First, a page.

Gaudeamus comes with its own critical apparatus, consisting of a foreword by Bryan Rennie, a historian of religions, and an afterword by Sorin Alexandrescu, a semiotician and the nephew of Eliade. Bartholomew’s translation captures the masculinity and solipsistic vigour of L’s rhetoric, even if it can on a few occasions seem confused, odd or unclear, as well as being cluttered with too many typographical mishaps (even the translator’s name is spelled indiscriminately as both Bartolomew and Bartholomew…). This is a book that can be a window to a rather exciting world beyond its pages, from Eliade’s Bengali Nights and the posthumous response by the real heroine of that later novel, Maitreyi Devi, raising new consortia of questions, to his philosophy and structural ethnography as it reveals the cult of the self of the 1930s, the preoccupations of a generation that bred both angels and monsters, heroes and villains, and so much more, such as a lust for knowledge and a thirst for a very different revelation and wisdom, a more unmediated relationship to the world. It deserves to be seen as part of the canon of “portraits of the artists at their time of becoming”, alongside Goethe, Joyce, Huysmans, Hamsun, Balzac, Thomas Mann, Rilke, Hesse (whose Damian certainly lurks behind Gaudeamus), Melville’s forgotten Pierre; or: the Ambiguities, Henry James, Samuel Butler or F. Scott Fitzgerald; it is, especially, a startling document when read as an account of the formation of a young mind and conscience in the early 1930s.


Mircea_EliadeMircea Eliade (1907–1986) was born in in Bucharest, the son of an army officer. He lived in India from 1928 to 1932, after which he obtained a doctorate in philosophy with a thesis on yoga, and taught at the University of Bucharest for seven years. During WWII he was a cultural attaché in London and Lisbon, and from 1945 he taught at the École des haut études in Paris and several other European universities. In 1957 he took up the post of Chair of History of Religion at the University of Chicago, which he held until his death. His extensive body of work includes influential studies of the religious experience The Sacred and the Profane and The Myth of the Eternal Return. He also wrote numerous works of fiction, including Bengal Nights and Youth without Youth, both of which were adapted for the screen. Gaudeamus, translated by Christopher Bartholomew, is published in paperback by Istros Books.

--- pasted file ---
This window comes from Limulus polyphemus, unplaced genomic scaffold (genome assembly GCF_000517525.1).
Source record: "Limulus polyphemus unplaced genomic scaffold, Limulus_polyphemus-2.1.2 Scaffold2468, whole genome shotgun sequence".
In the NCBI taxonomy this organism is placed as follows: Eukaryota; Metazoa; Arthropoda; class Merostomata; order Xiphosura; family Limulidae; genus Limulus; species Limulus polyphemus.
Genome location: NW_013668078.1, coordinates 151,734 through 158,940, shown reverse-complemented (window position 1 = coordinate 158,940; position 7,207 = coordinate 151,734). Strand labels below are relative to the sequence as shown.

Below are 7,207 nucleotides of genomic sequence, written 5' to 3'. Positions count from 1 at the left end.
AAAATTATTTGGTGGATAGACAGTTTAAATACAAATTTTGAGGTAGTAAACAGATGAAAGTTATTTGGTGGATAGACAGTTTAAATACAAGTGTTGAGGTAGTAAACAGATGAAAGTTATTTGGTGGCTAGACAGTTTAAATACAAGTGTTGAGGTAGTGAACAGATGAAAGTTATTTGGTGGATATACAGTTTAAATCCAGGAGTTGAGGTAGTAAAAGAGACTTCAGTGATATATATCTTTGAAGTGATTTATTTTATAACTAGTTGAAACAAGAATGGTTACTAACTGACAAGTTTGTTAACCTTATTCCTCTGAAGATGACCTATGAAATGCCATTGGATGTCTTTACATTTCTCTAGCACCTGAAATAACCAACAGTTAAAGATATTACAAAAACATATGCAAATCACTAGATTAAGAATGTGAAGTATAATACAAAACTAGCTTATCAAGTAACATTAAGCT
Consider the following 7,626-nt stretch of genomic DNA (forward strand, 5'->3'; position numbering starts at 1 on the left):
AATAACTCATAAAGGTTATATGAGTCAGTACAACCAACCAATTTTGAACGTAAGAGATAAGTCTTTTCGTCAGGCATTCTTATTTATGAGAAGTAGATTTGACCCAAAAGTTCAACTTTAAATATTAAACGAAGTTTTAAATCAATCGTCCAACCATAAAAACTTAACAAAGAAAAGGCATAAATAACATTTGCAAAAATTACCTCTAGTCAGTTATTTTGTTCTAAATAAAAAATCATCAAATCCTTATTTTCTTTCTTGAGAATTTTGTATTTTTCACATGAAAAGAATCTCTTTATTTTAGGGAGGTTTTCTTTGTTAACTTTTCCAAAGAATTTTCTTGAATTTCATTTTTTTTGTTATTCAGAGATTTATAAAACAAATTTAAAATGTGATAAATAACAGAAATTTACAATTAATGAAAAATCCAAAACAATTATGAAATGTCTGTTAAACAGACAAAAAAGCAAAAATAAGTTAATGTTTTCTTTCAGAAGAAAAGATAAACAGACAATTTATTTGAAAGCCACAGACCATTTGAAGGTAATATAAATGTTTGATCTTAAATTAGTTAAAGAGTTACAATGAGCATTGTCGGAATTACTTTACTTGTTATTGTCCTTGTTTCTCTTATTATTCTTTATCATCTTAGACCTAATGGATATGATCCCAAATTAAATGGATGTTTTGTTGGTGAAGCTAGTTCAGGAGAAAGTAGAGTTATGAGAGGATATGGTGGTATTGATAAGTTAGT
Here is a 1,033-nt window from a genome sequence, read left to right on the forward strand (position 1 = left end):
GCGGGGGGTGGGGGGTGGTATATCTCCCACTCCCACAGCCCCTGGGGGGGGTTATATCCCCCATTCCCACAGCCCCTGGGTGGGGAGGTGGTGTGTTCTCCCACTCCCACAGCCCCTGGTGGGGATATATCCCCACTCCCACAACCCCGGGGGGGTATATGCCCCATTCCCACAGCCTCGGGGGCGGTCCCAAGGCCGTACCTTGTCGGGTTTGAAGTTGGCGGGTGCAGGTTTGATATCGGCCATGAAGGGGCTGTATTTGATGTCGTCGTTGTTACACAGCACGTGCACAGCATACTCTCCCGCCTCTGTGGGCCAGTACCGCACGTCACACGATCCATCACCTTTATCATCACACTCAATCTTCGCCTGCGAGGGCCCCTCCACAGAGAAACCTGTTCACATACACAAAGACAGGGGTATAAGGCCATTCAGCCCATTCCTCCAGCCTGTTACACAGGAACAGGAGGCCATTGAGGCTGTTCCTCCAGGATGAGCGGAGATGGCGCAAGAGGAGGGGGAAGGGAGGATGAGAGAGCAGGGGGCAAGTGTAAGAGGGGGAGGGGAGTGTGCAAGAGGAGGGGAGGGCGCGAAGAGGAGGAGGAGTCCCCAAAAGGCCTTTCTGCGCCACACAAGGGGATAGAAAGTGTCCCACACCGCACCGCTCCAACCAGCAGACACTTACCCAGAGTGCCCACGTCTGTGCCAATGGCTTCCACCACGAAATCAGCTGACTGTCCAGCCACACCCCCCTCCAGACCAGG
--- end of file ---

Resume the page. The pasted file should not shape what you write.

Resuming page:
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Christopher Bartholomew undertook extended gap-year mission work in Romania from 1998 to 2000, and continued Romanian studies during a BA in English from Brigham Young University and an MBA at Westminster College in Utah. He stumbled across the early novels of Mircea Eliade in a used bookstore in Bucharest’s University metro station in 2004. He has translated Eliade’s Diary of a Short-Sighted Adolescent (2016) and Gaudeaumus (2018) for Istros Books.

Mika Provata-Carlone is an independent scholar, translator, editor and illustrator, and a contributing editor to Bookanista. She has a doctorate from Princeton University and lives and works in London.